was hired as National Account Manager, Regents Capital Corporation, at their Cincinnati, Ohio office. Previously, he was Vice President of National Accounts, Tpine Capital (August, 2021 - February, 2023); Senior Account Manager, Amur Equipment Finance (October, 2020 - July, 2021); Vice President of Sales, Wheeler Financial, Pitney Bowes (September, 2019 - September, 2020.

Kevin Libert
was hired as Senior Vice President, SLR Equipment Finance, Wilton, Connecticut. He is located in Manteca, California. Previously, he was Loan Officer, Central Coast Lending (September, 2017 - February, 2023); Board of Directors, Treasurer, Oak Shores Community Association (September, 2017 - December, 2020); Business Development Manager, Engs Commercial Finance Co. (February, 2017 - May, 2017).

Mike Loconsolo was hired as National Director, UBEO Business Services,  Austin, Texas. He is located in Greater Boston. He joined CIT Group August, 1998, as Account Executive, promoted January, 2002, Regional Sales Manager, promoted June, 2008, Vice President, National Accounts; Regional Sales Manager, Deutsche Financial Services (May, 2000 - January, 2001).

Zack Miller, CLFP, was hired as Senior Vice President, Operations, QuickFi by Innovation Finance USA, Fairport, New York. He is located in Rochester, New York. He joined the company May, 2014, Assistant Vice President, Project Manager, May, 2014; promoted Senior Vice President, Operations, August, 2018, promoted February, 2022, Paralegal/ Equipment Finance Documentation Specialist.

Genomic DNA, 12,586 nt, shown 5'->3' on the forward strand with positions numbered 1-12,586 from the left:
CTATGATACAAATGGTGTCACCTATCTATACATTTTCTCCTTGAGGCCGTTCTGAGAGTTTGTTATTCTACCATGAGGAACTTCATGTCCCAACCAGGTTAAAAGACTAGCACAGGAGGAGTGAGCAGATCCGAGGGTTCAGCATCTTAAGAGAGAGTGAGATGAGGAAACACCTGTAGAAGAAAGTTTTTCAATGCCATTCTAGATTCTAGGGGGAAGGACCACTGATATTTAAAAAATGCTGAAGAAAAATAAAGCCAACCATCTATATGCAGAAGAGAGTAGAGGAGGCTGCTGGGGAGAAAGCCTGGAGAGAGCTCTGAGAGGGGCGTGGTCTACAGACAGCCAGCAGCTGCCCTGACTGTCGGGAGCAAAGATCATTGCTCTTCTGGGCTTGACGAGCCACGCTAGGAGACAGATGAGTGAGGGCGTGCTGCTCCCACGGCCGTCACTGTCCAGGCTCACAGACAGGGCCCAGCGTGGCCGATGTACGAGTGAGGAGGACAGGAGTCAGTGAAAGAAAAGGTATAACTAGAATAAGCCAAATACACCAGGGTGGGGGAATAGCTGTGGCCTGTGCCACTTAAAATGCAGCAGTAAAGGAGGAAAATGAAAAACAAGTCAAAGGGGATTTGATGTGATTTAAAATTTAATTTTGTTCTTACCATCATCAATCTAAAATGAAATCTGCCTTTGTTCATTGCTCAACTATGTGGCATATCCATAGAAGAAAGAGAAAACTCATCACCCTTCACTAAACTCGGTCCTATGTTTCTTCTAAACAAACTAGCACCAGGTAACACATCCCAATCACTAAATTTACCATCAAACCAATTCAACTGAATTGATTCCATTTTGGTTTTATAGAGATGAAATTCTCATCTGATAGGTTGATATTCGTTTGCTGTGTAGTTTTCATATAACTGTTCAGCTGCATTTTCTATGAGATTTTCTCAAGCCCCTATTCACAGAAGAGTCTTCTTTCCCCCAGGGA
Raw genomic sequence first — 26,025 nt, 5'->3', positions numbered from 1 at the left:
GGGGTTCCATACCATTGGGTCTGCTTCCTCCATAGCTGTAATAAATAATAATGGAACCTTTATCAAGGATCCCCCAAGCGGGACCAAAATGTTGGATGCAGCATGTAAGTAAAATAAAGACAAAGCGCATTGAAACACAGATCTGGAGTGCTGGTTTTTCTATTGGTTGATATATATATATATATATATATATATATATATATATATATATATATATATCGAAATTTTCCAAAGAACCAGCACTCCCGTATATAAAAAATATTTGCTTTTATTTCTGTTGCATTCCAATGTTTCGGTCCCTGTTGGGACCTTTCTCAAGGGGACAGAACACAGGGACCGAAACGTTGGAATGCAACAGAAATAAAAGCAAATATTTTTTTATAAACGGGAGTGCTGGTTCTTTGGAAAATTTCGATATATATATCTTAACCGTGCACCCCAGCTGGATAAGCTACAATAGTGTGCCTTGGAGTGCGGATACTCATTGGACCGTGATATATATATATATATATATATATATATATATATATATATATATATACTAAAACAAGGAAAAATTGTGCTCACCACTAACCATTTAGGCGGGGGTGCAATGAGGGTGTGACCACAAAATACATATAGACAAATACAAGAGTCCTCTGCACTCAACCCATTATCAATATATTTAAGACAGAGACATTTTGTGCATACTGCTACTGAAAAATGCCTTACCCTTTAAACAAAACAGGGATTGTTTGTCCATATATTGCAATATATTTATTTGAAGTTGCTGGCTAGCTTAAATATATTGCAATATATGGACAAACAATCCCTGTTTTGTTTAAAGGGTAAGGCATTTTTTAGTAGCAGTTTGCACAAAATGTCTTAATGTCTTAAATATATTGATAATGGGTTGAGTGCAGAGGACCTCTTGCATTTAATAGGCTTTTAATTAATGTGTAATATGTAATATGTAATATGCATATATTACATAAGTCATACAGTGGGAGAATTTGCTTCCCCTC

Leasing and Finance Industry Help Wanted



Sales Makes it Happen by Scott Wheeler, CLFP

Vendors and end-users want to partner with originators who convey optimism. Success breeds additional success. One of the greatest attributes of the commercial equipment finance and leasing industry is that, for the best originators, there is always additional business to prospect, proposal, win, and fund. No matter the macro economy, there are plenty of opportunities for an individual originator to significantly exceed production expectations. The first step in doubling or tripling production in 2023 is an originator's ability to flaunt his positive attitude, products, equipment expertise, and product knowledge.

I recently spoke with a young, aggressive, enthusiastic originator who expressed the following optimism.

  • He just landed his biggest vendor relationship.
  • His largest end-user just shared that it would be pursuing a fifth and sixth schedule in the next 45 days.
  • His backlog of approved business is larger than any time since he entered the business in 2019.
  • He is confident that his expertise in the industry is growing every day.
  • He is excited with his plan is to double his production in 2023 over 2022.

This originator has eliminated unnecessary noise from his daily activities. He is focused on his success. There is no doubt that his optimism will attract viable vendors, end-users, and transactions. Success is easier with optimism.

Wheeler Business Consulting is working with individual originators and sales teams throughout the industry to ensure that they are well positioned in the market, capturing their fair share of business, and outperforming the competition. To schedule a one-on-one meeting contact Scott Wheeler at:

Scott A. Wheeler, CLFP
Wheeler Business Consulting
1314 Marquis Ct.
Fallston, Maryland 21047
Phone: 410 877 0428
Fax: 410 877 8161

Sales Makes it Happen articles:


Leasing News Advisor
Don Myerson

Don Myerson
BSB Leasing, Inc.
7800 S. Elati St., Suite 201
Littleton, Colorado 80120
800-945-3372 Ext. 336